N.L. set to an­nounce oil bids

Simcoe Reformer - Times-Reformer - - NATIONAL NEWS - GE­OF­FREY MOR­GAN

CAL­GARY — Ex­ec­u­tives of New­foud­land Crown cor­po­ra­tion Nal­cor En­ergy will find out Wed­nes­day whether mil­lions of dol­lars in seis­mic ex­plo­ration work and trips to the world’s oil cap­i­tals were enough to at­tract lu­cra­tive bids from global oil and gas ma­jors.

For the first time in two years, the Canada-New­found­land and Labrador Off­shore Petroleum Board will an­nounce win­ning bids for prospec­tive off­shore ex­plo­ration blocks, which in­de­pen­dent eval­u­a­tors be­lieve con­tain a to­tal of 11.7 bil­lion bar­rels of oil and 60.2 tril­lion cu­bic feet of nat­u­ral gas.

In 2016, the last time the C-NLOPB held a bid­ding round for an off­shore ex­ploratory block, BP Plc marked its en­try into the prov­ince’s oil and gas sec­tor with a win­ning bid of $461 mil­lion for a prospect that con­tained an es­ti­mated 25.5 bil­lion bar­rels of oil and 20.6 tril­lion cu­bic feet of gas.

Ex­pec­ta­tions for Wed­nes­day’s bid are high and should re­veal whether the provin­cially owned en­ergy com­pany’s re­vamped ap­proach to at­tract­ing oil and gas bids con­tin­ues to be a suc­cess.

“We have a say­ing around here, which is ‘Those who use crys­tal balls end up with bro­ken glass,’ ” said Jim Keat­ing, Nal­cor’s ex­ec­u­tive vice-pres­i­dent, off­shore de­vel­op­ment. He de­clined to pro­vide an es­ti­mate of what Wed­nes­day’s bid might fetch in work com­mit­ments from oil and gas com­pa­nies.

“I think we’ve ex­pe­ri­enced a real good level of in­ter­est from oil and gas com­pa­nies for the last sev­eral months and for the bet­ter part of a year now since the li­cense area was an­nounced, so that makes us op­ti­mistic,” Keat­ing said.

The prov­ince, through Nal­cor and the C-NLOPB, made ma­jor changes to its bid­ding process be­gin­ning in 2011. It moved from a sys­tem where any en­trant could bid at any time to a sched­uled bid process.

Nal­cor also be­gan spend­ing sig­nif­i­cantly more money on 2D and 3D seis­mic work to bet­ter un­der­stand the prov­ince’s off­shore ge­ol­ogy and de-risk the ex­plo­ration blocks for prospec­tive oil com­pa­nies.

In ad­di­tion to con­duct­ing that ex­ploratory work, the Crown cor­po­ra­tion now sends its geo­sci­en­tists to Cal­gary, Hous­ton, Lon­don, Oslo and other oil cen­tres to present their find­ings to the world’s largest oil and gas pro­duc­ers. Keat­ing was in Cal­gary last week pro­mot­ing his prov­ince’s oil and gas prospects.

“Since 2011, we’ve in­vested just over $100 mil­lion. That level of in­vest­ment has re­vealed just about $2.5 bil­lion in bid­ding thus far and there are more bid­ding rounds to come,” Keat­ing said.

By com­par­i­son, in the pre­vi­ous 20 years the prov­ince man­aged to at­tract an av­er­age of just un­der $100 mil­lion per year in bids.

The new ap­proach has helped sus­tain and even ex­pand the prov­ince’s off­shore en­ergy sec­tor in re­cent years even as global oil prices col­lapsed and the world’s largest oil and gas com­pa­nies scaled back spend­ing, New­found­land and Labrador Oil and Gas In­dus­tries As­so­ci­a­tion CEO Char­lene John­son said.

“We’ve now seen seven new en­trants to our prov­ince and that in ef­fect dou­bles the num­ber of op­er­a­tors with acreage in the prov­ince so it’s helped at­tract for­eign di­rect in­vest­ment,” she said.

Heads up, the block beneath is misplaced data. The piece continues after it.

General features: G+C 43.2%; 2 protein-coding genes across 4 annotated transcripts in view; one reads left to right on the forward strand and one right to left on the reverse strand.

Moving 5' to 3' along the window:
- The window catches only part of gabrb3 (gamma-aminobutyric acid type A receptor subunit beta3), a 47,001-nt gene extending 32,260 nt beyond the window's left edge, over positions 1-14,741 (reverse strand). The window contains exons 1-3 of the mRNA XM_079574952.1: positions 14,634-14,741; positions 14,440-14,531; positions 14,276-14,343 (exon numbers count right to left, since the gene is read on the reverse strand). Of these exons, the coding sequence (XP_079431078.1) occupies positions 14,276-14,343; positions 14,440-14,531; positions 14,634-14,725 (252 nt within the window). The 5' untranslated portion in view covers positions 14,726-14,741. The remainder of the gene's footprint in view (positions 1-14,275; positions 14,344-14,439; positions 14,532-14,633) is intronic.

The ad­di­tional bids are lead­ing to more work in the prov­ince’s en­ergy sec­tor, John­son said, as five com­pa­nies have sub­mit­ted drilling pro­grams to the pro­vin­cial reg­u­la­tor and a sixth pro­gram is ex­pected.

Exxon Mo­bil Corp. is ex­pected to drill on its parcels in the prov­ince’s Flem­ish Pass in the sum­mer of 2019 and BP has is­sued re­quests for drilling pro­pos­als in the last two weeks.

“There are about 25 to 30 of these li­cense rounds go­ing on each year all around the world so we need to have that leg up and ju­ris­dic­tions need to be com­pet­i­tive,” John­son said, adding that Nal­cor tak­ing on much of the ex­ploratory risk helped pro­vide that leg-up.

She also said the fed­er­allyap­proved car­bon tax plan in­tro­duced in St. John’s this week would not un­duly hurt the lo­cal oil and gas sec­tor.

“I think it strikes a bal­ance,” John­son said of the car­bon tax. She said the tax ex­empts oil and gas ex­ploratory work, which is im­por­tant given the prov­ince’s at­tempts to en­cour­age the growth of the in­dus­try.

She said the pro­vin­cial govern­ment un­der­stands the en­ergy sec­tor still ac­counts for 24 per cent of New­found­land and Labrador’s gross do­mes­tic prod­uct, down from 33 per cent of GDP prior to the oil price crash of 2014.

The Na­tional En­ergy Board fore­casts New­found­land and Labrador oil and gas pro­duc­tion will av­er­age over 300,000 bar­rels of oil per day this month, a sig­nif­i­cant in­crease over the 227,000 bpd oil plat­forms in the prov­ince pumped at the be­gin­ning of the year, driven by ris­ing pro­duc­tion from ExxonMo­bil’s He­bron pro­ject, which re­ceives global oil prices as it’s not sub­jected to Canada’s pipe­line con­straints.

In its fall fis­cal up­date, re­leased this week, New­found­land and Labrador an­nounced its deficit would come in $135.9 mil­lion lower than ex­pected at $547 mil­lion par­tially as a re­sult of higher than ex­pected oil prices.

The He­bron oil plat­form is seen an­chored in Trin­ity Bay, N.L., in 2017. On Wed­nes­day the Canada-New­found­land and Labrador Off­shore Petroleum Board will an­nounce win­ning bids for prospec­tive off­shore ex­plo­ration blocks, which in­de­pen­dent eval­u­a­tors be­lieve con­tain a to­tal of 11.7 bil­lion bar­rels of oil and 60.2 tril­lion cu­bic feet of nat­u­ral gas. THE CANADIAN PRESS FILES

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